The only relevant question when considering the purchase of a VA+GMWB is whether the longevity insurance provided by its guaranteed lifetime income is worth its cost. That decision is unique to every investor, and we have provided the framework to make that choice.

**Modeling the product**** **

Chen’s analysis was based on a “generic” VA+GMWB, not Nationwide’s product. We chose to analyze Nationwide’s Income Architect product. Its key features turned out to be identical to those in Chen’s study, with one important exception – the initial withdrawal percentage is currently 4.5%, not 5% as in Chen’s study. We assumed that the investment would begin at age 60 and withdrawals would begin immediately.

To estimate the cost and benefits of the longevity insurance provided by this product, we compared its returns to those of a passively invested portfolio. In other words, instead of investing $1 million in a VA+GMWB, one could choose to invest those funds in a similarly allocated passive portfolio.

We modeled a 70% equity/30% fixed portfolio, because that allocation provides the maximum benefit to the owner of the VA+GMWB. The probability of the withdrawal amount increasing from its base value is greatest with the most aggressive equity allocation, and the maximum permitted by Nationwide is 70%.

The fee structure of the Nationwide VA+GMWB that we examined was identical to that in Chen’s study. Those fees are 2.4% applied to the contract value and 0.6% applied to high-water mark reached by the contract value (the contract base), resulting in fees in excess of 3%. The passive portfolio had 1% fees, reflecting expense ratios and advisor fees.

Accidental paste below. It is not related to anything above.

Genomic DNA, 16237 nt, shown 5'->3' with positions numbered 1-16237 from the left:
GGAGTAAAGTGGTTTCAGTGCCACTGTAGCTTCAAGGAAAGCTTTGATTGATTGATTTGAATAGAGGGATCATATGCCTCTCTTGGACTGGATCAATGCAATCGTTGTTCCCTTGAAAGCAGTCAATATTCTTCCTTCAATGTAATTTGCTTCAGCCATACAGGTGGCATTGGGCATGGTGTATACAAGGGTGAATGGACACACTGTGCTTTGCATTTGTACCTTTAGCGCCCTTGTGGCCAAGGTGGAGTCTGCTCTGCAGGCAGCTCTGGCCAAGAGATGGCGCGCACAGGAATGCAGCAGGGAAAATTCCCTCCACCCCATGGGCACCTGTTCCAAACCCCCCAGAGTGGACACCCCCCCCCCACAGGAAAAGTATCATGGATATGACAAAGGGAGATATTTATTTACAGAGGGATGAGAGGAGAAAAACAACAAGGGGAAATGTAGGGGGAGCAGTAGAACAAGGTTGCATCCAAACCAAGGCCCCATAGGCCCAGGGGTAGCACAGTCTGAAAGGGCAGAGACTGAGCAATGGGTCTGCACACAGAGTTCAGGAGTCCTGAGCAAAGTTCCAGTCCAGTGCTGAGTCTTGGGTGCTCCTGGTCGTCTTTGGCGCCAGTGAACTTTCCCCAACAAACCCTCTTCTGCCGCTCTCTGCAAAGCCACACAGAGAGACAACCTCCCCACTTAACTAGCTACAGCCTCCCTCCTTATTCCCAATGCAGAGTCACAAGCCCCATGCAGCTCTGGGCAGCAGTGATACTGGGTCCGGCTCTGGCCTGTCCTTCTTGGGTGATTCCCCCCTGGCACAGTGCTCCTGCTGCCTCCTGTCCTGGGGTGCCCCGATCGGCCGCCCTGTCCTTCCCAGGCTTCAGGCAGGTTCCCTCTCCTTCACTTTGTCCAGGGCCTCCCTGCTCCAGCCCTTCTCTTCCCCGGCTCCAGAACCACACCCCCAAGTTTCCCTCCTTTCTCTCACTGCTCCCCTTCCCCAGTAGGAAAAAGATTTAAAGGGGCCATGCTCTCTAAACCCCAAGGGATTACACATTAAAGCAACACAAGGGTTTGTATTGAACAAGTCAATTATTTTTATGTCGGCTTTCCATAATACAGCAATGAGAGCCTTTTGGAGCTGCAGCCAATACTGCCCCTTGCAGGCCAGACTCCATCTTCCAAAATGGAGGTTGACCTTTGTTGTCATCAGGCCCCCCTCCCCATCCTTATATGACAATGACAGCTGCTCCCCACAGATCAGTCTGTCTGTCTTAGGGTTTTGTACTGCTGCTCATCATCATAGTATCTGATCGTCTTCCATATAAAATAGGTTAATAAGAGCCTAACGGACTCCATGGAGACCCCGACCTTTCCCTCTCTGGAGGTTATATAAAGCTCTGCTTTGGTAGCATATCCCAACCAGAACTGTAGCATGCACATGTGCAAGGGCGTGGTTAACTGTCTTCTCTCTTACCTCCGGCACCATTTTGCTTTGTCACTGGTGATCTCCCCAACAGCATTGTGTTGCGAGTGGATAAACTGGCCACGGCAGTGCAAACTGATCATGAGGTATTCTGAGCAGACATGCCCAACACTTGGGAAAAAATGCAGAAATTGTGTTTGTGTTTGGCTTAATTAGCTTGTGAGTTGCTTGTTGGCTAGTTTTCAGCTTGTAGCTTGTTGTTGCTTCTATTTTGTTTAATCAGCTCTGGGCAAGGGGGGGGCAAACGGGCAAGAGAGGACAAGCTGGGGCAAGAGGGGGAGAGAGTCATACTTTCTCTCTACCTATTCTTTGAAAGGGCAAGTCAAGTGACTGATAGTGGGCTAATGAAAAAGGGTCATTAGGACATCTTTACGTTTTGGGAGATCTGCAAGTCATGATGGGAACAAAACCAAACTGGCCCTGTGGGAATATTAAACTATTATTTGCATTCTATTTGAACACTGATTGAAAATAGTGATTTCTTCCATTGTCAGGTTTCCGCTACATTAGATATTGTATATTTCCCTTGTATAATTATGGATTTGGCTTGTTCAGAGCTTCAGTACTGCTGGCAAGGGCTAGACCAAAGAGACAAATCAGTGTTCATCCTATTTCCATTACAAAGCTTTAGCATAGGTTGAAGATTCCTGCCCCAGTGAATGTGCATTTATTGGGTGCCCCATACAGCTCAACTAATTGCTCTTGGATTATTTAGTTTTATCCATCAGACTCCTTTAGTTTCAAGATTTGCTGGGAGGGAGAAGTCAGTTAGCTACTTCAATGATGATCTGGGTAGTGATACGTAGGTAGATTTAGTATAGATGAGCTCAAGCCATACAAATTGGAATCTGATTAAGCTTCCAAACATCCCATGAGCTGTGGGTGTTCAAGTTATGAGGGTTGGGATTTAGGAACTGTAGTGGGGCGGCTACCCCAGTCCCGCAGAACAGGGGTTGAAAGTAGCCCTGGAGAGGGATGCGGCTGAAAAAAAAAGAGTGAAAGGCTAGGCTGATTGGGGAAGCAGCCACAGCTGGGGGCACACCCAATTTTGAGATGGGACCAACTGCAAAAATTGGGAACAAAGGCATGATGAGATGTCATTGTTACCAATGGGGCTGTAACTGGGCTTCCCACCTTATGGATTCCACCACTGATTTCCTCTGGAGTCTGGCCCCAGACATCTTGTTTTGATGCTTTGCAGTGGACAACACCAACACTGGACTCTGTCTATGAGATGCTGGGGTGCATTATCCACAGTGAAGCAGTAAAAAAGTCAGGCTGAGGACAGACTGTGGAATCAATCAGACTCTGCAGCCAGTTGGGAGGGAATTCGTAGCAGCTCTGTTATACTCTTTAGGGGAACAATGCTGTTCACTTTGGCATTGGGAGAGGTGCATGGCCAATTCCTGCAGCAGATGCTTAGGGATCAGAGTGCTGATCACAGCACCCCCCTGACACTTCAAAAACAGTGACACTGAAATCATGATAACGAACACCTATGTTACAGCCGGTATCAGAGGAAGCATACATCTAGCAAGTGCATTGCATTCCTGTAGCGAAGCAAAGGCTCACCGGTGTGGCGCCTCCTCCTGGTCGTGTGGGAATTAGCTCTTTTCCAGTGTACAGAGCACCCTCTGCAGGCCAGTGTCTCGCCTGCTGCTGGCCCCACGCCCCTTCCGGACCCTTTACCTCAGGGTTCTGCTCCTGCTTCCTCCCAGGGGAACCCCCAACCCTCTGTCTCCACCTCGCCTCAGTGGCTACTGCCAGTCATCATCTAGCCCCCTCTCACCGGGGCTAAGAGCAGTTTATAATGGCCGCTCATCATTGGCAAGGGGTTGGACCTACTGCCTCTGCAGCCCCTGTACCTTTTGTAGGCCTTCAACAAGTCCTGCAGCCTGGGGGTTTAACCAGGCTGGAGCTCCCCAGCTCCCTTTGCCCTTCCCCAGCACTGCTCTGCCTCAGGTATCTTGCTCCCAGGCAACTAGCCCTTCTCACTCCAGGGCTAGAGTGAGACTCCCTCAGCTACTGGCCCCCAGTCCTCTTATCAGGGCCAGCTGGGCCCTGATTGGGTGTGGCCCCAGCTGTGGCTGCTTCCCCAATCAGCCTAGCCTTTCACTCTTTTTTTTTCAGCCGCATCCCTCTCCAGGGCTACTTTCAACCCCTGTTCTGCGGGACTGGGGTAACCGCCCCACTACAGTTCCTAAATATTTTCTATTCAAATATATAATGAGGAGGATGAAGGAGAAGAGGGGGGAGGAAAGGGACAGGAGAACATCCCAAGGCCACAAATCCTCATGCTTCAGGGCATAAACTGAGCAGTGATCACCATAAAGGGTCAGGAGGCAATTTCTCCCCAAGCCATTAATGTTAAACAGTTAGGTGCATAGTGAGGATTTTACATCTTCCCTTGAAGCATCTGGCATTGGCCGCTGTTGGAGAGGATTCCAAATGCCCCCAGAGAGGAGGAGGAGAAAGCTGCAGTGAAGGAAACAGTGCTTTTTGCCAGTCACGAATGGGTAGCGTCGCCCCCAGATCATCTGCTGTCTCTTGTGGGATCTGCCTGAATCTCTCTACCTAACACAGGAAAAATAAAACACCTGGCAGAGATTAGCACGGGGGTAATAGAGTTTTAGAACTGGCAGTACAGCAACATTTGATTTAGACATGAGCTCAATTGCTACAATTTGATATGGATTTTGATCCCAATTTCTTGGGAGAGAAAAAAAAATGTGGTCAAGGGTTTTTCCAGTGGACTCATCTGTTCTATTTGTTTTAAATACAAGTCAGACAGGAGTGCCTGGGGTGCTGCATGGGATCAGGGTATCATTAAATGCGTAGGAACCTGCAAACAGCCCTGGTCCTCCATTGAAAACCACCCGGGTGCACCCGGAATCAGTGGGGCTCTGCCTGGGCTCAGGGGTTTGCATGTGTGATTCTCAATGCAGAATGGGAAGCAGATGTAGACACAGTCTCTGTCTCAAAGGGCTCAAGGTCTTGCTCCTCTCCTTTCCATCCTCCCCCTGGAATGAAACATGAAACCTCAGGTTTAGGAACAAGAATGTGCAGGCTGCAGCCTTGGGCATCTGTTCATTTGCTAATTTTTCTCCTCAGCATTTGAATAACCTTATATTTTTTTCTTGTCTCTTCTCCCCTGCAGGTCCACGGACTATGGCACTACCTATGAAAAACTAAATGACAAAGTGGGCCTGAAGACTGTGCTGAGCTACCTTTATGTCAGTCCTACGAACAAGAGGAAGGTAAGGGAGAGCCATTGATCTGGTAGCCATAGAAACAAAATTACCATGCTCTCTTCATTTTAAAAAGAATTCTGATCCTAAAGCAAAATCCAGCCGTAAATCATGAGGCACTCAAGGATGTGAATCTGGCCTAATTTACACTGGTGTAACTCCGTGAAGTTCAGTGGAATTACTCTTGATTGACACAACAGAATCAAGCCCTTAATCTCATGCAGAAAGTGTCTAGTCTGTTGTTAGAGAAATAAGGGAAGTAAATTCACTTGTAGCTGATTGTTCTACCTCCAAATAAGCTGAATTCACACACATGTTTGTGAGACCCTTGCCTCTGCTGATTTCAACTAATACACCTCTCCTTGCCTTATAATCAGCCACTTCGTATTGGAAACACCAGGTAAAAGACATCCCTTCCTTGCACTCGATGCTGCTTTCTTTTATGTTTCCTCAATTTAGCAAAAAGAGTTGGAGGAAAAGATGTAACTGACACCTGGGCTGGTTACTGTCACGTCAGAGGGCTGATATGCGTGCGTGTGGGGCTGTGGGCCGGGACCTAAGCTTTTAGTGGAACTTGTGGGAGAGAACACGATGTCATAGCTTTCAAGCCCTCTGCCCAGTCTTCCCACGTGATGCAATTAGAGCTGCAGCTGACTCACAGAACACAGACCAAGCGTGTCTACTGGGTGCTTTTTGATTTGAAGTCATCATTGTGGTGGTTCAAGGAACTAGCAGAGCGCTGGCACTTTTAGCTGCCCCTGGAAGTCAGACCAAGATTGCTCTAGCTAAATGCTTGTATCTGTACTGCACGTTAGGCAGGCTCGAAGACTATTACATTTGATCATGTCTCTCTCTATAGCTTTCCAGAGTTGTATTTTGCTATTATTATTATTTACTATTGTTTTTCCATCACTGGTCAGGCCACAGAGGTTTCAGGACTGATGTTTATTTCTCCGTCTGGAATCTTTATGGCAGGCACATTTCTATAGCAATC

As in Chen’s study, we ignored any risk that the insurer might default.

We ran a Monte Carlo simulation using the same capital market assumptions as in Chen’s Ibbotson study. In each iteration, we chose a randomly determined life span based on current mortality tables. That we modeled mortality and Ibbotson did not is a critical difference between the studies, a point I will return to later.

We used the passive portfolio to replicate the cash flows from the VA+GMWB, based on the terms in Nationwide’s prospectus and rider, which are summarized in the appendix. Our goal was to determine the probability that the investor could obtain those identical cash flows from the lower-cost passive portfolio. If the passive portfolio depleted, that indicated that the VA+GMWB was superior in that scenario.

The passive portfolio represents the opportunity cost of investing in a VA+GMWB; it has risk and return characteristics that are identical to the underlying sub-accounts of the VA+GMWB and can be used to replicate its cash flows. Only by considering the probability of the VA+GMWB outperforming the passive account – under the full range of mortality scenarios – can one assess the costs and benefits of the longevity insurance provided by the annuity.